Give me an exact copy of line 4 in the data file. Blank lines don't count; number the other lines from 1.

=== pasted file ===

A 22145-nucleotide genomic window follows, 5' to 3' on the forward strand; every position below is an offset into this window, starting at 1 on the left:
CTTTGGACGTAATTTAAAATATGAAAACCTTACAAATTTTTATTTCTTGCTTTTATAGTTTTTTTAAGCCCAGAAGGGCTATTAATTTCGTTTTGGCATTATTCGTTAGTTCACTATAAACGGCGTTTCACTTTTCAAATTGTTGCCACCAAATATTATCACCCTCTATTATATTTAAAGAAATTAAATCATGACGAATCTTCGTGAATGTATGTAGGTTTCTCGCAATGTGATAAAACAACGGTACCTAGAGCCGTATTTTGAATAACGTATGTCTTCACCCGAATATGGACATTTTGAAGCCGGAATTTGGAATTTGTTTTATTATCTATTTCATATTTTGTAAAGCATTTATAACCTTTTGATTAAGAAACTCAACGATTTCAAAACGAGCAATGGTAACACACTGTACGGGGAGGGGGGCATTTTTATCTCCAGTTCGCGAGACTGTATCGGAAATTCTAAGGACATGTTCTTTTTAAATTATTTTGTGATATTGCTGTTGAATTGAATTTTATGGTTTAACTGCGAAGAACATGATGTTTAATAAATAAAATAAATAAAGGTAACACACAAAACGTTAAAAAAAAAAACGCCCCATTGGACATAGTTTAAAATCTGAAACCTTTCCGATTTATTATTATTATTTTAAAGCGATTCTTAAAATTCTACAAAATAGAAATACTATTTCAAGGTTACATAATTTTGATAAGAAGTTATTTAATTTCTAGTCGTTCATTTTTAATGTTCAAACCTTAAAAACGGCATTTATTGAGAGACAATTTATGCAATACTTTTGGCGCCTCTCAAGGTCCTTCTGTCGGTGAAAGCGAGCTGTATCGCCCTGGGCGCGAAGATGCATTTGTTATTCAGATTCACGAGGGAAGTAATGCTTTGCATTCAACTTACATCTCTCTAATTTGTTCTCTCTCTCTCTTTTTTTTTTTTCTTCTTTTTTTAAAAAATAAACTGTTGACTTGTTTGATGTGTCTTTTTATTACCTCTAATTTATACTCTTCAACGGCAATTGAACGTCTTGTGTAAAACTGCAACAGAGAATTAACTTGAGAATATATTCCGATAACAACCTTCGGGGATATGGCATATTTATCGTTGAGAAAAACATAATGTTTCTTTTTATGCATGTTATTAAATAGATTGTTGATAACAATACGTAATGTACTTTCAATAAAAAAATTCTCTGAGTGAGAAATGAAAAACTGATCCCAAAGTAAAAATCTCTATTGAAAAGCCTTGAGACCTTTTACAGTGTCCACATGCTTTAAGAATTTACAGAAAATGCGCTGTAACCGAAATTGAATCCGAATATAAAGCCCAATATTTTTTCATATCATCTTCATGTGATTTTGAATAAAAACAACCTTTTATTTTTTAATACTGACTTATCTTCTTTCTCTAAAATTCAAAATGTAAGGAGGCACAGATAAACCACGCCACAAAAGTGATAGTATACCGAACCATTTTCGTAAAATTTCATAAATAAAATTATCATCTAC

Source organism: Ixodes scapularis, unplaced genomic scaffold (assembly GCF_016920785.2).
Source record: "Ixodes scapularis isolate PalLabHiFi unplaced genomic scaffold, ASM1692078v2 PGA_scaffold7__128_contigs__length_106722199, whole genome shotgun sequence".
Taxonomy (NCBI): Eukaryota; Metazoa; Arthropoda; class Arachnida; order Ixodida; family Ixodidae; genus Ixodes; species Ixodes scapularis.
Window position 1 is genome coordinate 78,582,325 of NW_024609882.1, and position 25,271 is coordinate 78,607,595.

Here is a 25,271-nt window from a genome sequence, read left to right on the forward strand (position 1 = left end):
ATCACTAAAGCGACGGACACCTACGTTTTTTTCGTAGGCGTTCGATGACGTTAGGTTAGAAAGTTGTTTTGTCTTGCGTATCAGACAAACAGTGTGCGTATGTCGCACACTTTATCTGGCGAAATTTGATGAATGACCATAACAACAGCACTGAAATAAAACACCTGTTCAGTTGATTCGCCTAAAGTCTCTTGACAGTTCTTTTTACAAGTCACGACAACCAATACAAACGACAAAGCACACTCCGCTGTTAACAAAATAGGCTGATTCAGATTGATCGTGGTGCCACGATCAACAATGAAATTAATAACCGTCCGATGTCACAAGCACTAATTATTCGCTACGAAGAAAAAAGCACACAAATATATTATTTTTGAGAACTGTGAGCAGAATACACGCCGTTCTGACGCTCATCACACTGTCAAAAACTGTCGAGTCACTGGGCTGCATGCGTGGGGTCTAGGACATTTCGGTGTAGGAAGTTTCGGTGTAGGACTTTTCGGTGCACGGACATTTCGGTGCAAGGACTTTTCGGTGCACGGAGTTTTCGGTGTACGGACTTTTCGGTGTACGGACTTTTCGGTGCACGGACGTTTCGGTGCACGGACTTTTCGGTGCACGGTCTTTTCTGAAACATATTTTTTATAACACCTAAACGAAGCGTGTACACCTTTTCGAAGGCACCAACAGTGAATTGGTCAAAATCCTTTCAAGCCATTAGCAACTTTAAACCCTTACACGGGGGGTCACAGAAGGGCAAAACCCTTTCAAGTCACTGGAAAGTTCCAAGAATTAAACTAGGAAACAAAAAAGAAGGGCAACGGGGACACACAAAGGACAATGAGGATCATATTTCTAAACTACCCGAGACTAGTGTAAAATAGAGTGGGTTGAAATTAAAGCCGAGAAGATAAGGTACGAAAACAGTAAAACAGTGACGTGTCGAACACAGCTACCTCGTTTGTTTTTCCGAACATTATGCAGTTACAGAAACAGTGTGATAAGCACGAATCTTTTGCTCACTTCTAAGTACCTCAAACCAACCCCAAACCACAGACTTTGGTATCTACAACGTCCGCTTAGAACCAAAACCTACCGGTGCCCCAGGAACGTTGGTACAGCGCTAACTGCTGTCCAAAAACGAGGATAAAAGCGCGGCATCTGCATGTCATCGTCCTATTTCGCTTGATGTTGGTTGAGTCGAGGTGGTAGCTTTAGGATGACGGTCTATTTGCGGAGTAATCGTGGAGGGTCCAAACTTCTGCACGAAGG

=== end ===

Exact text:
Source record: "Ixodes scapularis isolate PalLabHiFi unplaced genomic scaffold, ASM1692078v2 PGA_scaffold7__128_contigs__length_106722199, whole genome shotgun sequence".